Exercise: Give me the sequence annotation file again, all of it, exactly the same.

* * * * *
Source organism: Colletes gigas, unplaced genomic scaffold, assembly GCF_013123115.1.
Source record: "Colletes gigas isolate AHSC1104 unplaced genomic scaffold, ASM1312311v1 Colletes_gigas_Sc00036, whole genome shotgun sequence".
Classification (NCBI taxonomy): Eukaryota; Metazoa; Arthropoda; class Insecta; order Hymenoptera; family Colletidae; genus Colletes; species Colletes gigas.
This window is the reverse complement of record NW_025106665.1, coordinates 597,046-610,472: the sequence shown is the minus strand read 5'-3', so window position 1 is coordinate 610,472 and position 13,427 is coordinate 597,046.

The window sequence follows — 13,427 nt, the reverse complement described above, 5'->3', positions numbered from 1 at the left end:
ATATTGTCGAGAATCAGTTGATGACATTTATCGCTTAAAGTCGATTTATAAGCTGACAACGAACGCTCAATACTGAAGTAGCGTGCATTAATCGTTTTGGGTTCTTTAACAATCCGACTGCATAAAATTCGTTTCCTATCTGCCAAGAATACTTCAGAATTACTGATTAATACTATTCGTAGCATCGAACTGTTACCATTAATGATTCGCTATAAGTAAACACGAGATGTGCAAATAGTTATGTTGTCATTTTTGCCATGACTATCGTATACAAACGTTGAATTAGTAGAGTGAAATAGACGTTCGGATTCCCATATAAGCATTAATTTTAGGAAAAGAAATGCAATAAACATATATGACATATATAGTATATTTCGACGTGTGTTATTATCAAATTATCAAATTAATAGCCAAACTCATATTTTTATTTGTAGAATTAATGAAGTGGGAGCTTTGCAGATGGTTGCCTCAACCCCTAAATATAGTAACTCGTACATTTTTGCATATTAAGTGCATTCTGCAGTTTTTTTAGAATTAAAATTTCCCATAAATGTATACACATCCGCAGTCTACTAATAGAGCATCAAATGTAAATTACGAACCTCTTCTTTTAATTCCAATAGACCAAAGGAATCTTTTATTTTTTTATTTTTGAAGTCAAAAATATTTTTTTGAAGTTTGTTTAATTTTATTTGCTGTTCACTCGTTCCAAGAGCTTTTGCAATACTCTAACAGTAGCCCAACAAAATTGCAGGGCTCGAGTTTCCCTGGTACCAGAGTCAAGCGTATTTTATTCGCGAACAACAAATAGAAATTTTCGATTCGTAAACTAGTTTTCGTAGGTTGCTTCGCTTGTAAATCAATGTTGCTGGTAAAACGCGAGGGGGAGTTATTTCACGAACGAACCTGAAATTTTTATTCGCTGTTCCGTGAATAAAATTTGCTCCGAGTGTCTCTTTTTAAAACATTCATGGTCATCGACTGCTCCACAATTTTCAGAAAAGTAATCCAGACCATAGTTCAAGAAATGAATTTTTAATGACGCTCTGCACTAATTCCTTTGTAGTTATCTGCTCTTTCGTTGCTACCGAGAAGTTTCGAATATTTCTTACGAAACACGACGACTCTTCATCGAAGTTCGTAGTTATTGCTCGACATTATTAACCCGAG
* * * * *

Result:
Source organism: Colletes gigas, unplaced genomic scaffold, assembly GCF_013123115.1.
Source record: "Colletes gigas isolate AHSC1104 unplaced genomic scaffold, ASM1312311v1 Colletes_gigas_Sc00036, whole genome shotgun sequence".
Classification (NCBI taxonomy): Eukaryota; Metazoa; Arthropoda; class Insecta; order Hymenoptera; family Colletidae; genus Colletes; species Colletes gigas.
This window is the reverse complement of record NW_025106665.1, coordinates 597,046-610,472: the sequence shown is the minus strand read 5'-3', so window position 1 is coordinate 610,472 and position 13,427 is coordinate 597,046.

The window sequence follows — 13,427 nt, the reverse complement described above, 5'->3', positions numbered from 1 at the left end:
ATATTGTCGAGAATCAGTTGATGACATTTATCGCTTAAAGTCGATTTATAAGCTGACAACGAACGCTCAATACTGAAGTAGCGTGCATTAATCGTTTTGGGTTCTTTAACAATCCGACTGCATAAAATTCGTTTCCTATCTGCCAAGAATACTTCAGAATTACTGATTAATACTATTCGTAGCATCGAACTGTTACCATTAATGATTCGCTATAAGTAAACACGAGATGTGCAAATAGTTATGTTGTCATTTTTGCCATGACTATCGTATACAAACGTTGAATTAGTAGAGTGAAATAGACGTTCGGATTCCCATATAAGCATTAATTTTAGGAAAAGAAATGCAATAAACATATATGACATATATAGTATATTTCGACGTGTGTTATTATCAAATTATCAAATTAATAGCCAAACTCATATTTTTATTTGTAGAATTAATGAAGTGGGAGCTTTGCAGATGGTTGCCTCAACCCCTAAATATAGTAACTCGTACATTTTTGCATATTAAGTGCATTCTGCAGTTTTTTTAGAATTAAAATTTCCCATAAATGTATACACATCCGCAGTCTACTAATAGAGCATCAAATGTAAATTACGAACCTCTTCTTTTAATTCCAATAGACCAAAGGAATCTTTTATTTTTTTATTTTTGAAGTCAAAAATATTTTTTTGAAGTTTGTTTAATTTTATTTGCTGTTCACTCGTTCCAAGAGCTTTTGCAATACTCTAACAGTAGCCCAACAAAATTGCAGGGCTCGAGTTTCCCTGGTACCAGAGTCAAGCGTATTTTATTCGCGAACAACAAATAGAAATTTTCGATTCGTAAACTAGTTTTCGTAGGTTGCTTCGCTTGTAAATCAATGTTGCTGGTAAAACGCGAGGGGGAGTTATTTCACGAACGAACCTGAAATTTTTATTCGCTGTTCCGTGAATAAAATTTGCTCCGAGTGTCTCTTTTTAAAACATTCATGGTCATCGACTGCTCCACAATTTTCAGAAAAGTAATCCAGACCATAGTTCAAGAAATGAATTTTTAATGACGCTCTGCACTAATTCCTTTGTAGTTATCTGCTCTTTCGTTGCTACCGAGAAGTTTCGAATATTTCTTACGAAACACGACGACTCTTCATCGAAGTTCGTAGTTATTGCTCGACATTATTAACCCGAG